Collisions on the road are one of the leading causes of death in the UK. Many of these incidents could easily be prevented by driving more safely.
Driving safely is your responsibility. Bad driving puts both your own and other's lives at risk. Collisions on the road can lead to life changing injuries for those involved as well as resulting in serious consequences for offending drivers.
Many fatal or serious collisions on our roads can be linked to the 'fatal four':
- not wearing seat belts
- driving whilst under the influence of alcohol or drugs
Speed limits are there for a reason. The risk of seriously injuring someone increases with your speed, a few miles per hour could be the difference between life and death.
If you drink alcohol or take drugs and drive, you put yourself, your loved ones and other road users at risk. Don’t take the chance, it's not worth the risk.
Drinking any alcohol, even a small drink, makes you a worse driver. It slows your reaction times and makes you unable to judge speed and distance accurately. The only safe way is to avoid all alcohol if you’re driving.
Never offer an alcoholic drink to someone who you know is driving.
Being convicted of drink or drug driving means you will lose your licence for at least one year, have a criminal record and could be fined up to £5,000 or go to prison.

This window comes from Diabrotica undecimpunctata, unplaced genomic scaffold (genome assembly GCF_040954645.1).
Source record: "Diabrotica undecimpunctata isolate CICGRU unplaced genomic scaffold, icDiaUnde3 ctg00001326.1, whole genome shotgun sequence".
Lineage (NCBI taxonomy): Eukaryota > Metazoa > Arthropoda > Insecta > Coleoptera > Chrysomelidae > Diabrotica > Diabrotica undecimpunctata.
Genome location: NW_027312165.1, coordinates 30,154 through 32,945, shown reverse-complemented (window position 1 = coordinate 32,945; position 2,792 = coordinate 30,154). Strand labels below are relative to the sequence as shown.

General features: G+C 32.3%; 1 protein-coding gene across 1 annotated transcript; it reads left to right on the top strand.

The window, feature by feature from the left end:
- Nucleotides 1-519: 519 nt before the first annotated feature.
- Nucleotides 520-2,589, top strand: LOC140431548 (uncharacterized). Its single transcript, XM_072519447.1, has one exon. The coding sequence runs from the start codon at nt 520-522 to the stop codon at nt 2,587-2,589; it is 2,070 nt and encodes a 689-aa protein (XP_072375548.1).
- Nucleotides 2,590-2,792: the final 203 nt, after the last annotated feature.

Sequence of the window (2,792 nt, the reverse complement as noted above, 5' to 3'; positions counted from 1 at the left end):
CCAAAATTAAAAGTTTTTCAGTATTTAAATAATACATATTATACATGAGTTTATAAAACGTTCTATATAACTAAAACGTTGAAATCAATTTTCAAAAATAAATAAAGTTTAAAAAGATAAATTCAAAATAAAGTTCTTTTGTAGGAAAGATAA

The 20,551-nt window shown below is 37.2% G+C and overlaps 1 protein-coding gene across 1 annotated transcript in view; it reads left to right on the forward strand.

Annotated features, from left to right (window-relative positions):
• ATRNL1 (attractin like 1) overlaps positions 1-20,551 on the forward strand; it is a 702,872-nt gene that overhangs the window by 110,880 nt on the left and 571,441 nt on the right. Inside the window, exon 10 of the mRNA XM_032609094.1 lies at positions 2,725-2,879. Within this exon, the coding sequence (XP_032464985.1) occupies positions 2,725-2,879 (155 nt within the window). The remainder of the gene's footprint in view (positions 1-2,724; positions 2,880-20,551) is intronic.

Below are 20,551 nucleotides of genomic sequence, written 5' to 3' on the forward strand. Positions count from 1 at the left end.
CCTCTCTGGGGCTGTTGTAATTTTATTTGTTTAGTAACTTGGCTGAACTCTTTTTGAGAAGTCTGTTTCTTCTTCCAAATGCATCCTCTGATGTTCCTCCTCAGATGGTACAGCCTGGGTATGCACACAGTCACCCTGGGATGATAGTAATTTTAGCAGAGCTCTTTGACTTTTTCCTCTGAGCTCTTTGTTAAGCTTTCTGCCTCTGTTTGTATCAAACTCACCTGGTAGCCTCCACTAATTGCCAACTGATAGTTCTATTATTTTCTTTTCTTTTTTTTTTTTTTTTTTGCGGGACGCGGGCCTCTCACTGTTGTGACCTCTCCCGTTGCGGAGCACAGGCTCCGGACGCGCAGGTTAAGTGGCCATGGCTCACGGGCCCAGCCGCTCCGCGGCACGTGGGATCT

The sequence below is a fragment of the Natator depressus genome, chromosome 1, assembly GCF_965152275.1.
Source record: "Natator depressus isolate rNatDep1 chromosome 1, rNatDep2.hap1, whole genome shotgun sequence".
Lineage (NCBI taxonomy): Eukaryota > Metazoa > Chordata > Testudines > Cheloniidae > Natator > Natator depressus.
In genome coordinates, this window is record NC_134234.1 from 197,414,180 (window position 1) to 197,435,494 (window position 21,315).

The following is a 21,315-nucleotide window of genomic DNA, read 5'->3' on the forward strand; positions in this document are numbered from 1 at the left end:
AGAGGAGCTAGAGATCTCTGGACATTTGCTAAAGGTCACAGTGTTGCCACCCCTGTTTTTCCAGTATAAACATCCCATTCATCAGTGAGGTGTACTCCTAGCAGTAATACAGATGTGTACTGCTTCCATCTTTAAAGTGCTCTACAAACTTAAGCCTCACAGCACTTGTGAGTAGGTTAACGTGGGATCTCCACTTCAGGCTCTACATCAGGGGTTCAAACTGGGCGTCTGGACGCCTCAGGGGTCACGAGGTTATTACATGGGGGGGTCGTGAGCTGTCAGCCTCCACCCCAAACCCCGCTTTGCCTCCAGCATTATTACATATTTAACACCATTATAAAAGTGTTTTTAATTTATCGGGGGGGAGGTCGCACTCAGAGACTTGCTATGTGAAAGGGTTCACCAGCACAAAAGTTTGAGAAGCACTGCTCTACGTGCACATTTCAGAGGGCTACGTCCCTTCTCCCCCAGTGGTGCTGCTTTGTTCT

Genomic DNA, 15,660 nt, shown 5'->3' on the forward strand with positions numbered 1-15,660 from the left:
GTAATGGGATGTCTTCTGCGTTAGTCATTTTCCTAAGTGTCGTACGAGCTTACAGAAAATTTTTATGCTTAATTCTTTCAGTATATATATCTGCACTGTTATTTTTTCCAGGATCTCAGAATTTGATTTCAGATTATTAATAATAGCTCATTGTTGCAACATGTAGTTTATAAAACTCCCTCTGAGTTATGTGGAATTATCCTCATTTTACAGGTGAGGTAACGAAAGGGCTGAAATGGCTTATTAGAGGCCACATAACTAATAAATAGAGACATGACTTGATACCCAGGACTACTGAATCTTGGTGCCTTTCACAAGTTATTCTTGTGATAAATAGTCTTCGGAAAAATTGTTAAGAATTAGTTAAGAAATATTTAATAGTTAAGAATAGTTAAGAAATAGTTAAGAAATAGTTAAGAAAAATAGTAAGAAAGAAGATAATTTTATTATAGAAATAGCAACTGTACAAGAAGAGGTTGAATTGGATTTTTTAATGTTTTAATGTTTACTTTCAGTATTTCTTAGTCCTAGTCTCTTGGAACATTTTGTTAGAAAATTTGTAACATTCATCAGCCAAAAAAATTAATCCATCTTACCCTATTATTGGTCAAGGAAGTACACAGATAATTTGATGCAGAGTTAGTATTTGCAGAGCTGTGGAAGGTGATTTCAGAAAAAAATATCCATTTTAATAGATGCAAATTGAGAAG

If you’re planning to go out and know you will be drinking:
- decide how you’re going to get home before you go
- don’t drive to the venue
- drink soft drinks until you get home
- book a taxi or use public transport to get home, or stay overnight
If you suspect anyone of drink or drug-driving, call 999 if the incident is in progress or 101 if you have information about an offence. You could save someone's life.
You are up to four times more likely to have a crash if you use your mobile phone whilst driving. Only use your mobile after you have stopped in a safe place, unless it’s an emergency.
It is against the law to use a mobile phone whilst driving, this includes:
- picking up your phone to make or receive calls
- picking up your phone to send and receive texts or browse the internet
- using your phone whilst stopped at traffic lights or when queuing in traffic
Further advice and support
The Highway Code - Essential reading for all road users.
In 2015, Thames Valley Police launched the Traffweb website, where members of the public can view reported injury collision data and individual site information for all fixed and mobile camera sites.
The injury collision data on Traffweb is updated every six months, and the offence data for camera sites is updated annually.